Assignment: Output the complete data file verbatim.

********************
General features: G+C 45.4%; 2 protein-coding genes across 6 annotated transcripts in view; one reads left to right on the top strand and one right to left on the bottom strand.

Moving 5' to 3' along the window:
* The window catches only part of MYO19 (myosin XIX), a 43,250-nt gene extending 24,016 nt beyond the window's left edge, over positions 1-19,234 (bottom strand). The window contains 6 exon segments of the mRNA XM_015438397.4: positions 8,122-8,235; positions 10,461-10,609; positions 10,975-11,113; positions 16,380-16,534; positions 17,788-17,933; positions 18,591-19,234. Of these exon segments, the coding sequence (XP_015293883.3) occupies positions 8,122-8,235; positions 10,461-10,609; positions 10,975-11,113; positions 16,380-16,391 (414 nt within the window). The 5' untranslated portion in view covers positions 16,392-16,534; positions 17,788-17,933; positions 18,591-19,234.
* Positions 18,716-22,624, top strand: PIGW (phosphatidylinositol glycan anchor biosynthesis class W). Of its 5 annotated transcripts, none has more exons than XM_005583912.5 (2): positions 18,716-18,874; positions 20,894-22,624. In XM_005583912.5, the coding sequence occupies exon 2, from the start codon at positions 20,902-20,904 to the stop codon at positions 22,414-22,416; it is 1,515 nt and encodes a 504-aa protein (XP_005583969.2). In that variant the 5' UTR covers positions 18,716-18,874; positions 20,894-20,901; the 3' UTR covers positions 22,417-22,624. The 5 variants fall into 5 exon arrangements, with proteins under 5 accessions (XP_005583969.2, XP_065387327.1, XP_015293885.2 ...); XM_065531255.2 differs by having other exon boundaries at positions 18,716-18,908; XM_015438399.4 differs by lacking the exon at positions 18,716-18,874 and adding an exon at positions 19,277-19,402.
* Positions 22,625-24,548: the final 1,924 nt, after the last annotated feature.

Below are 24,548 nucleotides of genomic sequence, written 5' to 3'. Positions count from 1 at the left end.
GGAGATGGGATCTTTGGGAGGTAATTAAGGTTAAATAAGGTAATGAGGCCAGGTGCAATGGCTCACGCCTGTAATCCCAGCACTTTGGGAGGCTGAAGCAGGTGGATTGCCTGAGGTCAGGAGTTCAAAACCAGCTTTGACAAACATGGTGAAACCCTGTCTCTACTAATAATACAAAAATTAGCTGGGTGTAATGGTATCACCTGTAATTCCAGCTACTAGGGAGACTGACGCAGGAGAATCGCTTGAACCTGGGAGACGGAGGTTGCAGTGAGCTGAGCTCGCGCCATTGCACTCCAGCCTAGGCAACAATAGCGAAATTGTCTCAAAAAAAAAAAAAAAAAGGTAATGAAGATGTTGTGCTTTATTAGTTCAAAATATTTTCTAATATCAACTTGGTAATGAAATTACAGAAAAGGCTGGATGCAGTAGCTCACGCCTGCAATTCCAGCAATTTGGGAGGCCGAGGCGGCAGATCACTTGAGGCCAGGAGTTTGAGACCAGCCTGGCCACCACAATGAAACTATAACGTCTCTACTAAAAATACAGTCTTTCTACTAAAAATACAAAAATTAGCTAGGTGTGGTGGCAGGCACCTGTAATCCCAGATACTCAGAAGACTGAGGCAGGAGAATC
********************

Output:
General features: G+C 45.4%; 2 protein-coding genes across 6 annotated transcripts in view; one reads left to right on the top strand and one right to left on the bottom strand.

Moving 5' to 3' along the window:
* The window catches only part of MYO19 (myosin XIX), a 43,250-nt gene extending 24,016 nt beyond the window's left edge, over positions 1-19,234 (bottom strand). The window contains 6 exon segments of the mRNA XM_015438397.4: positions 8,122-8,235; positions 10,461-10,609; positions 10,975-11,113; positions 16,380-16,534; positions 17,788-17,933; positions 18,591-19,234. Of these exon segments, the coding sequence (XP_015293883.3) occupies positions 8,122-8,235; positions 10,461-10,609; positions 10,975-11,113; positions 16,380-16,391 (414 nt within the window). The 5' untranslated portion in view covers positions 16,392-16,534; positions 17,788-17,933; positions 18,591-19,234.
* Positions 18,716-22,624, top strand: PIGW (phosphatidylinositol glycan anchor biosynthesis class W). Of its 5 annotated transcripts, none has more exons than XM_005583912.5 (2): positions 18,716-18,874; positions 20,894-22,624. In XM_005583912.5, the coding sequence occupies exon 2, from the start codon at positions 20,902-20,904 to the stop codon at positions 22,414-22,416; it is 1,515 nt and encodes a 504-aa protein (XP_005583969.2). In that variant the 5' UTR covers positions 18,716-18,874; positions 20,894-20,901; the 3' UTR covers positions 22,417-22,624. The 5 variants fall into 5 exon arrangements, with proteins under 5 accessions (XP_005583969.2, XP_065387327.1, XP_015293885.2 ...); XM_065531255.2 differs by having other exon boundaries at positions 18,716-18,908; XM_015438399.4 differs by lacking the exon at positions 18,716-18,874 and adding an exon at positions 19,277-19,402.
* Positions 22,625-24,548: the final 1,924 nt, after the last annotated feature.

Below are 24,548 nucleotides of genomic sequence, written 5' to 3'. Positions count from 1 at the left end.
GGAGATGGGATCTTTGGGAGGTAATTAAGGTTAAATAAGGTAATGAGGCCAGGTGCAATGGCTCACGCCTGTAATCCCAGCACTTTGGGAGGCTGAAGCAGGTGGATTGCCTGAGGTCAGGAGTTCAAAACCAGCTTTGACAAACATGGTGAAACCCTGTCTCTACTAATAATACAAAAATTAGCTGGGTGTAATGGTATCACCTGTAATTCCAGCTACTAGGGAGACTGACGCAGGAGAATCGCTTGAACCTGGGAGACGGAGGTTGCAGTGAGCTGAGCTCGCGCCATTGCACTCCAGCCTAGGCAACAATAGCGAAATTGTCTCAAAAAAAAAAAAAAAAAGGTAATGAAGATGTTGTGCTTTATTAGTTCAAAATATTTTCTAATATCAACTTGGTAATGAAATTACAGAAAAGGCTGGATGCAGTAGCTCACGCCTGCAATTCCAGCAATTTGGGAGGCCGAGGCGGCAGATCACTTGAGGCCAGGAGTTTGAGACCAGCCTGGCCACCACAATGAAACTATAACGTCTCTACTAAAAATACAGTCTTTCTACTAAAAATACAAAAATTAGCTAGGTGTGGTGGCAGGCACCTGTAATCCCAGATACTCAGAAGACTGAGGCAGGAGAATC